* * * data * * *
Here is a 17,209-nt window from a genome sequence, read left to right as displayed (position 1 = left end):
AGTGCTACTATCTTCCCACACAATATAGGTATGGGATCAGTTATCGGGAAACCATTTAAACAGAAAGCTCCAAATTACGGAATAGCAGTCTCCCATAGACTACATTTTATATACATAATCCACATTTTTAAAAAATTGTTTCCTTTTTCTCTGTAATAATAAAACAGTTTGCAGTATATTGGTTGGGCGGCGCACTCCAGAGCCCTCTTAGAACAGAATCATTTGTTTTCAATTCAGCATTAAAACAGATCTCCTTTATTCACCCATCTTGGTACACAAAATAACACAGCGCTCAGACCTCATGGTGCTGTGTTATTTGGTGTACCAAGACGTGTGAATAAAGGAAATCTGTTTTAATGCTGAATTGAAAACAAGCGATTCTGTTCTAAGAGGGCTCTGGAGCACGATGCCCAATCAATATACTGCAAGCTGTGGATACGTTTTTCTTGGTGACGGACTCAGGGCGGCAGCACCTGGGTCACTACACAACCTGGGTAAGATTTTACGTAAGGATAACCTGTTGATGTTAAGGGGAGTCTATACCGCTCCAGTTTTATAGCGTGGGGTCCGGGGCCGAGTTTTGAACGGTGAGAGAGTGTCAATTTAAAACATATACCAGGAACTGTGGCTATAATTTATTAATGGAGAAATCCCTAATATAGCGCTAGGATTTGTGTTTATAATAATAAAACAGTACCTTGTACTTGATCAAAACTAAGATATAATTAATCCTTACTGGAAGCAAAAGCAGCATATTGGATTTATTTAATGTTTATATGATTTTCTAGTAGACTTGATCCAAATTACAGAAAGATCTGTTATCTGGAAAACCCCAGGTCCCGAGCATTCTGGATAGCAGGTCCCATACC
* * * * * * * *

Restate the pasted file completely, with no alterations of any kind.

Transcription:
Here is a 17,209-nt window from a genome sequence, read left to right as displayed (position 1 = left end):
AGTGCTACTATCTTCCCACACAATATAGGTATGGGATCAGTTATCGGGAAACCATTTAAACAGAAAGCTCCAAATTACGGAATAGCAGTCTCCCATAGACTACATTTTATATACATAATCCACATTTTTAAAAAATTGTTTCCTTTTTCTCTGTAATAATAAAACAGTTTGCAGTATATTGGTTGGGCGGCGCACTCCAGAGCCCTCTTAGAACAGAATCATTTGTTTTCAATTCAGCATTAAAACAGATCTCCTTTATTCACCCATCTTGGTACACAAAATAACACAGCGCTCAGACCTCATGGTGCTGTGTTATTTGGTGTACCAAGACGTGTGAATAAAGGAAATCTGTTTTAATGCTGAATTGAAAACAAGCGATTCTGTTCTAAGAGGGCTCTGGAGCACGATGCCCAATCAATATACTGCAAGCTGTGGATACGTTTTTCTTGGTGACGGACTCAGGGCGGCAGCACCTGGGTCACTACACAACCTGGGTAAGATTTTACGTAAGGATAACCTGTTGATGTTAAGGGGAGTCTATACCGCTCCAGTTTTATAGCGTGGGGTCCGGGGCCGAGTTTTGAACGGTGAGAGAGTGTCAATTTAAAACATATACCAGGAACTGTGGCTATAATTTATTAATGGAGAAATCCCTAATATAGCGCTAGGATTTGTGTTTATAATAATAAAACAGTACCTTGTACTTGATCAAAACTAAGATATAATTAATCCTTACTGGAAGCAAAAGCAGCATATTGGATTTATTTAATGTTTATATGATTTTCTAGTAGACTTGATCCAAATTACAGAAAGATCTGTTATCTGGAAAACCCCAGGTCCCGAGCATTCTGGATAGCAGGTCCCATACC